The Supreme Court yesterday cleared the way for public disclosure of health-related evidence prior to next month's trial of a product-liability lawsuit brought by the husband of a heavy smoker who died of lung cancer.

The justices, without comment, left standing a June ruling by the 3rd U.S. Circuit Court of Appeals in the case of Antonio and Rose D. Cippolone. She smoked cigarettes for 42 years and died in 1984, when she was 58.

The defendants in the case, which is pending in U.S. District Court in Newark, N.J., are Liggett Group Inc., Philip Morris Inc. and Lorillard Inc.

Judge H. Lee Sarokin has set the start of jury selection for Jan. 19. It is not known how long before then any of the evidence -- thousands of documents and depositions -- may become available.

The companies had fought a prolonged battle to keep the papers confidential until their admission at trial. If "taken out of context and left unexplained," some of the materials could open the companies to "embarrassment, oppression and apparent incrimination," they argued in the 3rd Circuit.

But in the appeals court opinion, Chief Judge John J. Gibbons said the companies had "never specifically demonstrated how dissemination would hurt their businesses."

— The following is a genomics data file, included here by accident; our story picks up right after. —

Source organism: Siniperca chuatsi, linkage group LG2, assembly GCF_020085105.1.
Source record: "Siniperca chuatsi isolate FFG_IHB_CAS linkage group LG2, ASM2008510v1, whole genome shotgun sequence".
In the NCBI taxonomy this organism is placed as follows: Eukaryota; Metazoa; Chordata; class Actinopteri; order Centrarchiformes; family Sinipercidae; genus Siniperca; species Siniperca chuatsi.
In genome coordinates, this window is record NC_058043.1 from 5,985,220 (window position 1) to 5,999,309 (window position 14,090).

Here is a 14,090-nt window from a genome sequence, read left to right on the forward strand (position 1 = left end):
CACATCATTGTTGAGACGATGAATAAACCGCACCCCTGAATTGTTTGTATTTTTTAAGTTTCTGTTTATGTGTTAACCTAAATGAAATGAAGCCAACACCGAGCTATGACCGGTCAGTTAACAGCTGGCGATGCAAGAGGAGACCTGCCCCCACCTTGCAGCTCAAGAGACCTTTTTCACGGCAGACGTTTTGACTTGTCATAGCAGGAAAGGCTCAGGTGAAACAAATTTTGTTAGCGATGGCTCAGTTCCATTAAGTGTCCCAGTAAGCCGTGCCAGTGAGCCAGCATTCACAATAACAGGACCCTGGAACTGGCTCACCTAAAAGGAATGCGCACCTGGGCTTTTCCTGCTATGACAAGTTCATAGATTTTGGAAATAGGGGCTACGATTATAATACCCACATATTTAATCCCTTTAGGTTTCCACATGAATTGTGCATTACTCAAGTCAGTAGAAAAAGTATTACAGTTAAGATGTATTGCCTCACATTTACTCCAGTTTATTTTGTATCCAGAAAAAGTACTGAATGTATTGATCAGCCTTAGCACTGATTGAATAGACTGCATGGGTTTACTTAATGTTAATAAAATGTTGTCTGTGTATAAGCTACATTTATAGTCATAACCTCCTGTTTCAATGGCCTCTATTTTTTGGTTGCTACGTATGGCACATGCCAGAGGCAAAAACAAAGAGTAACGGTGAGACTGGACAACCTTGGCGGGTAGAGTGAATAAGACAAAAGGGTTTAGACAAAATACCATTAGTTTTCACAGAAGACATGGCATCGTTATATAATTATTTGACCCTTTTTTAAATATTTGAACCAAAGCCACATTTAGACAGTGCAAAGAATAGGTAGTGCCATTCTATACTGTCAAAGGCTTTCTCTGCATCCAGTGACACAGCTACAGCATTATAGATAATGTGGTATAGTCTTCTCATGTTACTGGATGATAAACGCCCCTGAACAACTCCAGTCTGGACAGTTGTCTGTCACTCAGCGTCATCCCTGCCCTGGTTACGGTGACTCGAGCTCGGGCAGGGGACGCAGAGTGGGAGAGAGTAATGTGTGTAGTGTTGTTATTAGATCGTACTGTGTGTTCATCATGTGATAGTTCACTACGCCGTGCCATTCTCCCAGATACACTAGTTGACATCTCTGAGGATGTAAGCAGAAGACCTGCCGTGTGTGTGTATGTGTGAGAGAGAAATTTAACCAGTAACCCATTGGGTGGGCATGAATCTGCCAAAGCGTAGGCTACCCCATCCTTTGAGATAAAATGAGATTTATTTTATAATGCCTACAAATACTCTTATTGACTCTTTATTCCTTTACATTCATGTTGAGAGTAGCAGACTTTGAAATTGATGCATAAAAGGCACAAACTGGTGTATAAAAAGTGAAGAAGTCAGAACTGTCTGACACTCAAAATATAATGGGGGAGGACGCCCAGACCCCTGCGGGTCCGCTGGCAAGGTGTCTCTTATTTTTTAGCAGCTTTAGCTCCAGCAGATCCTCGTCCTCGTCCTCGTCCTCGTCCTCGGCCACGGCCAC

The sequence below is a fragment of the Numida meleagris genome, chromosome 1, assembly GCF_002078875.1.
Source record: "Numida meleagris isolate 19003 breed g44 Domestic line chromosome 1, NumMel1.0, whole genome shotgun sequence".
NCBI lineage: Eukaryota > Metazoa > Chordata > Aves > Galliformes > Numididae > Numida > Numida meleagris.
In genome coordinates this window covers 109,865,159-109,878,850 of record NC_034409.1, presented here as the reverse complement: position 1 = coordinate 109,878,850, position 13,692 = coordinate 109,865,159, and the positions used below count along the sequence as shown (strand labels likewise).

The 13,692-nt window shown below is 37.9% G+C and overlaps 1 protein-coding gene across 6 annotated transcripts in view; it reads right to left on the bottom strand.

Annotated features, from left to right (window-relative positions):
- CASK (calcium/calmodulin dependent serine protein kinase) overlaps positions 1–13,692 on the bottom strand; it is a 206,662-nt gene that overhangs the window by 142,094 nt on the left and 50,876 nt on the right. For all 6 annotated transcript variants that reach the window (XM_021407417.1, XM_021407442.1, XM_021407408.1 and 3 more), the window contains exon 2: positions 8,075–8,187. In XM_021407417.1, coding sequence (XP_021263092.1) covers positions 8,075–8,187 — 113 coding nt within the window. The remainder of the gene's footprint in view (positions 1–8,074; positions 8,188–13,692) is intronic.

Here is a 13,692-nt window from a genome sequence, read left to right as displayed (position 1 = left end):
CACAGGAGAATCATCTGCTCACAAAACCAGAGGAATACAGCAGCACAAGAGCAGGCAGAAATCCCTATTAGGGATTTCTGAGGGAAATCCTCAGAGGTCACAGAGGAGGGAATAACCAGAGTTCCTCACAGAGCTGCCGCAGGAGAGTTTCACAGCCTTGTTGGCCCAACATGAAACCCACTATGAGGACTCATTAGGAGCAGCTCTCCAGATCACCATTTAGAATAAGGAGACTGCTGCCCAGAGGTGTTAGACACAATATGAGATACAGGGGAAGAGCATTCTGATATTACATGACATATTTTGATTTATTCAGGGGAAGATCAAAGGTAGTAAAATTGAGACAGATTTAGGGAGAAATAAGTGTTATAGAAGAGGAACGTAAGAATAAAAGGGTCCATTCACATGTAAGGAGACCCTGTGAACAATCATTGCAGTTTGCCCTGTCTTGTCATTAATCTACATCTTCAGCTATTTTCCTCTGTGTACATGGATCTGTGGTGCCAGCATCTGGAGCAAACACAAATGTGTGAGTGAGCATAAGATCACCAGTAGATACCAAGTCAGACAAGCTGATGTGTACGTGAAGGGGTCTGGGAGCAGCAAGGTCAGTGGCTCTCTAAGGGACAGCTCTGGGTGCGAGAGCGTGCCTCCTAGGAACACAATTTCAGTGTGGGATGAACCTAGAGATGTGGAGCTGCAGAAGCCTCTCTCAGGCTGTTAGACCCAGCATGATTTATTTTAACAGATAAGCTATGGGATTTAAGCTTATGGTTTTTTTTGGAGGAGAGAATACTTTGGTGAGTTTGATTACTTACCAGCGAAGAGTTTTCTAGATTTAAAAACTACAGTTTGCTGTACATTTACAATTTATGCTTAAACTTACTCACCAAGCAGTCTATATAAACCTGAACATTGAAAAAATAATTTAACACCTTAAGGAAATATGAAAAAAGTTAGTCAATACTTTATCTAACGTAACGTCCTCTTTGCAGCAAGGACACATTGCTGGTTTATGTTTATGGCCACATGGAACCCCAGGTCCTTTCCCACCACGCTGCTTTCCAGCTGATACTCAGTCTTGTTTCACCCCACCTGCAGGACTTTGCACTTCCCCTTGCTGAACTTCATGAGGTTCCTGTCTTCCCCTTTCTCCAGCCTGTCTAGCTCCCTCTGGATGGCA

Yesterday, plaintiff's lawyer Marc Z. Edell said it was "significant" that the Supreme Court had denied a defense petition for review of the 3rd Circuit ruling. He said the court's action is "important because it will give access to health organizations and others ... to information which has never been seen before {about} the ... internal workings of the cigarette industry ... "

In addition, he said, other plaintiffs' lawyers in similar cases "will have access to the fruits of our 4 1/2 years' worth of labor and will not have to redo that which has been done already."

Charles R. Wall, a lawyer for Lorillard and Philip Morris, said the companies were "obviously disappointed" by the high court's action, but called it "not significant in the overall posture of the case." He added, "We think our position is right."

The court battle began in July 1985 when Sarokin ruled that except for trade secrets, the First Amendment gives the public and plaintiffs' counsel a constitutional "right to know what the tobacco industry knew and knows about the risks of cigarette smoking and what it did or did not do with regard to that knowledge."

The ruling upset a magistrate's sweeping order barring Edell from disclosing documents, testimony and other materials obtained in pretrial discovery. Sarokin, emphasizing that he was making no finding as to the truth or falsity of allegations relating to the materials, said that he "cannot be a party to their suppression if they are true," and that the defendants' role, "if any, in concealing or misrepresenting information regarding the risks of smoking is not entitled" to the protection afforded business secrets.